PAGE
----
Now as the title of my role suggests, my focus as an interior designer is on the property’s interior. That’s always our focus, the priority of our clients. But that doesn’t mean that the exterior design of the home is an entirely separate consideration. Some of our favourite interior design projects may appear no different when you see the home from the street outside, but stepping inside is a whole new experience. But the home itself and its original design was thoroughly accounted for during our interior design process.
As an interior designer, I am always ensuring that the design is in keeping with the architecture of the home itself; ‘honouring’ the architecture. But that doesn’t necessarily restrict creative freedom with design styles. Take a traditional heritage terraced home. When designing such a space, it is important to recognise what the client wants to achieve in terms of the outcome, whilst maintaining the integrity of the original history of the home and considering the council restraints. So such a space can be given a contemporary makeover while retaining original architectural details in the interior as well as the exterior.
This can be achieved by cleverly combining design elements throughout the home. Adding modern elements in a contemporary design style, such as a contemporary kitchen, but keeping the unique architectural details of a historical terraced house. It gives a very warm and interesting end result.
Obstacles to designing outside
I find it extremely important when designing an entire home for a client, that during our first consultation I give them the ‘big picture’. The interior will always flow to the exterior and vice versa, so if we are designing a space that is looking out to a courtyard that could be improved upon, we will suggest this. To create a cohesive design in the home, from the furniture to the lights to the flooring to the textures, all should be considered.
But it’s not always that simple. When you’re working with heritage properties, there are certain guidelines and requirements that we have to adhere to, particularly the exterior of the home. Depending on the scale of work, and the design of your home, you may require a DA through your local council before building works can commence. Or if you are renovating an apartment, it is more complicated as you require a Class 2 approval /sign-off that can only be achieved by a licensed design practitioner/architect or builder. You also have to gain approval from Strata and Body corporate on certain items.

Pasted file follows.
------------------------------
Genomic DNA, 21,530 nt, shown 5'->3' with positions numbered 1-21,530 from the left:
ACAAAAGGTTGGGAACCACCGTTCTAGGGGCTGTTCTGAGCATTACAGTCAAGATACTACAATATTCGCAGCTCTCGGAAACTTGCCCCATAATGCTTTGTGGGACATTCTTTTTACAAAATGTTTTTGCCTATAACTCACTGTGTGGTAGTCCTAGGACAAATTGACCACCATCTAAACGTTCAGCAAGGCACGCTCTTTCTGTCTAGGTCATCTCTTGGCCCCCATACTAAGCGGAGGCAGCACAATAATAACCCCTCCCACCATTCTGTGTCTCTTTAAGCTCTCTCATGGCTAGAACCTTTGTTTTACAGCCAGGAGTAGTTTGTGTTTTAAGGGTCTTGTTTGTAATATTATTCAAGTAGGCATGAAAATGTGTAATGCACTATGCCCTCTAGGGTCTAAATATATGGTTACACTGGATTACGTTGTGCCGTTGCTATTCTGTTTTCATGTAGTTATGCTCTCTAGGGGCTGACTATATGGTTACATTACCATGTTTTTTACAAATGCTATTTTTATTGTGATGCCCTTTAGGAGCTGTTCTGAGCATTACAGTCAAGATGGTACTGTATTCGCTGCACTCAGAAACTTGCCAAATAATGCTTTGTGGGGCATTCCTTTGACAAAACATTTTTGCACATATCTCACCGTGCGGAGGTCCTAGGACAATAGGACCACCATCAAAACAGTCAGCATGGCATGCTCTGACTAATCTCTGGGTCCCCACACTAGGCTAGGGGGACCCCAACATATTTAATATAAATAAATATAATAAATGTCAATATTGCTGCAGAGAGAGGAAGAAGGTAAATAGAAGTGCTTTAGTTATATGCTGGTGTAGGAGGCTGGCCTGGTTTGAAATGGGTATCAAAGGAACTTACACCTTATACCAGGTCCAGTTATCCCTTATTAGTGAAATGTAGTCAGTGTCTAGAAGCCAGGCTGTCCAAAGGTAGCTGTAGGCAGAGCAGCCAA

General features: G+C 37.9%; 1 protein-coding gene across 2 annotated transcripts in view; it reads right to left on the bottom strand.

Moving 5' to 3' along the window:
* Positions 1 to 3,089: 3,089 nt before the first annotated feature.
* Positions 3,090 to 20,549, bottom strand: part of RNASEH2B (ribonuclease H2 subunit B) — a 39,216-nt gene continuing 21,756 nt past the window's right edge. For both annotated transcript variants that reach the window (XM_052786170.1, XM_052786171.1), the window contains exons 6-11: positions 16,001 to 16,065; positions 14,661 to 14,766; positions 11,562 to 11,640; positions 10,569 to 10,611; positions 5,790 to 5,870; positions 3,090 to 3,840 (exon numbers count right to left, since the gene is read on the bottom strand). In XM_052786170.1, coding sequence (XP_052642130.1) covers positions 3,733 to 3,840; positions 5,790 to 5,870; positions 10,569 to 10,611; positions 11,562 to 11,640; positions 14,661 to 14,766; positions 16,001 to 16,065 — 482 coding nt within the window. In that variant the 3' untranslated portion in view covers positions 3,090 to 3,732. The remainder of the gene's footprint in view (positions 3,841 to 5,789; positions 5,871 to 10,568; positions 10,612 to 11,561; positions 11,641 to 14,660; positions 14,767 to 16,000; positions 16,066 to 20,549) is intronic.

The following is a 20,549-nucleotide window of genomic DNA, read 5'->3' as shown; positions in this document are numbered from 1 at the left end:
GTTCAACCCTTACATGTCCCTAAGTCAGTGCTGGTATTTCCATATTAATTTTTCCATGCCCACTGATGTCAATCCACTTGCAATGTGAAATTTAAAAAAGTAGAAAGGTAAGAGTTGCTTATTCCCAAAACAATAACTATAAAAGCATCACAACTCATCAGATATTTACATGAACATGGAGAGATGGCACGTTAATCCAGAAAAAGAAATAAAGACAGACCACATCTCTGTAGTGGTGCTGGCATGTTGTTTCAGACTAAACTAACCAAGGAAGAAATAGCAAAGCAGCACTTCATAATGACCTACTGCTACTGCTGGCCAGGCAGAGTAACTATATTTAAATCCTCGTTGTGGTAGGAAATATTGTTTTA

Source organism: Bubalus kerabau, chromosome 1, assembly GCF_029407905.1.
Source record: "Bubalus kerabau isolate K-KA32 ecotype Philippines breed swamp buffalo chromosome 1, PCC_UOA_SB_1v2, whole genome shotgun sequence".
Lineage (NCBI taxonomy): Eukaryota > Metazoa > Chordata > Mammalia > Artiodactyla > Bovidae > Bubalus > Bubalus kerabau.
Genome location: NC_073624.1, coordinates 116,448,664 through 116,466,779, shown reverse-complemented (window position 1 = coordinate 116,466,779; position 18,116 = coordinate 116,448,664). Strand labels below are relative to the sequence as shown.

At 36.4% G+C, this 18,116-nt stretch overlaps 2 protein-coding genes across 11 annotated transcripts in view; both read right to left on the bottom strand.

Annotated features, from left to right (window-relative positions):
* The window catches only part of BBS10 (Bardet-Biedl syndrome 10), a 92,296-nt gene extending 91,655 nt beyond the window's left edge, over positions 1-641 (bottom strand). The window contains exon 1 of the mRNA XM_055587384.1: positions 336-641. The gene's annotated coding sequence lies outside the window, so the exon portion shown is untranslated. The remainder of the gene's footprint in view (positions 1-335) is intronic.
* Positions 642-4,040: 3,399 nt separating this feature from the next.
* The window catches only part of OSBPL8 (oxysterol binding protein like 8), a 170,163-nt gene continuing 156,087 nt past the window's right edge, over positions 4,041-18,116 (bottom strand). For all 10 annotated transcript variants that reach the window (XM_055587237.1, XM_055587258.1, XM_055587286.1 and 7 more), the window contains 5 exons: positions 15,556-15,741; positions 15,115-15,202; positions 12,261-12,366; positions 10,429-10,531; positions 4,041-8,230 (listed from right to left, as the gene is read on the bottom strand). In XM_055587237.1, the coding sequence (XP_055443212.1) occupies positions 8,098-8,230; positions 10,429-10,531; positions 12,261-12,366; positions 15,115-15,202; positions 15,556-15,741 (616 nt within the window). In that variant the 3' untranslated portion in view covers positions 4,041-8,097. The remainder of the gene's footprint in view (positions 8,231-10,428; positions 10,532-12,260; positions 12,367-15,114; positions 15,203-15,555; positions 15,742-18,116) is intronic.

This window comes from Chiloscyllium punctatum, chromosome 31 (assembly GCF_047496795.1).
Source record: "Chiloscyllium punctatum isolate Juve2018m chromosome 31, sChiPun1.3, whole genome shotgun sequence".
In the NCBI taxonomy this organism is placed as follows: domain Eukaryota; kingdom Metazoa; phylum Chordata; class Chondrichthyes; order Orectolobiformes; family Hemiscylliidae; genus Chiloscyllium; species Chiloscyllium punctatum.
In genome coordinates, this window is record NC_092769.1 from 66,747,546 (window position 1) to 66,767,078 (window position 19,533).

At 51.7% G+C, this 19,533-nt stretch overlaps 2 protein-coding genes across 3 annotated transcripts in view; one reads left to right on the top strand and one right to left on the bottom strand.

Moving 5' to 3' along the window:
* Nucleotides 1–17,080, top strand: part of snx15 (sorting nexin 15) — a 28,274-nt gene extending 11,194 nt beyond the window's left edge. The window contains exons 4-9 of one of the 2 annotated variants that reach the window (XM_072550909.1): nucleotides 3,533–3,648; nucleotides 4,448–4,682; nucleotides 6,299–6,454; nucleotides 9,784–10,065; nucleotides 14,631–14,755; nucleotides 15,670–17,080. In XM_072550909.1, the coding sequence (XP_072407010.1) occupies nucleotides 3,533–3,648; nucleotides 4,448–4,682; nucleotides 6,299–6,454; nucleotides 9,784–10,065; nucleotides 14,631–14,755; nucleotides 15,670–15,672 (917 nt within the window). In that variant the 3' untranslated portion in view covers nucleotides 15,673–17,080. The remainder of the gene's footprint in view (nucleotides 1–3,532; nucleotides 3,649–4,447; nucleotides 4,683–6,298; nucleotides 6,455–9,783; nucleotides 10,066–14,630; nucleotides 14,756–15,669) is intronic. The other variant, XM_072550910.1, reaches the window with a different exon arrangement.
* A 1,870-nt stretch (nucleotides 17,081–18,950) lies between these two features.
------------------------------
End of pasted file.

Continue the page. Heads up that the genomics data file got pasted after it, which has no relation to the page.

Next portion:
This is why working with a trusted interior designer provides huge benefits, in that we navigate this all for you, inside and outside.
Exciting design elements
Our Wallaroy Road project is a great example of how the home’s exterior design can be as carefully planned and considered as the interior design. We worked with a landscape gardener on this project to achieve such a breathtaking outcome, while carefully tying each feature together with the home itself.
An example of this is the beautiful sandstone blocks used at our Wallaroy Road project to construct a retaining wall for the outdoor shower by the new in-ground pool. This was a clever way to marry this feature with the home’s original architecture. Appropriately positioning furniture outside of the home that blends effortlessly with the aesthetic of the building itself.
Your initial consultation with me is so important, as during this period of time I am giving you, the client as much value, benefit and advice as I possibly can, it’s not just a ‘meet and greet’. I always warn people of the domino effect when it comes to redesigning your home, inside or out, that once you start changing a few things, this will naturally bleed into other areas… working with an experienced interior designer ensures that everything is planned with perfect precision, avoiding changes later which can become incredibly costly.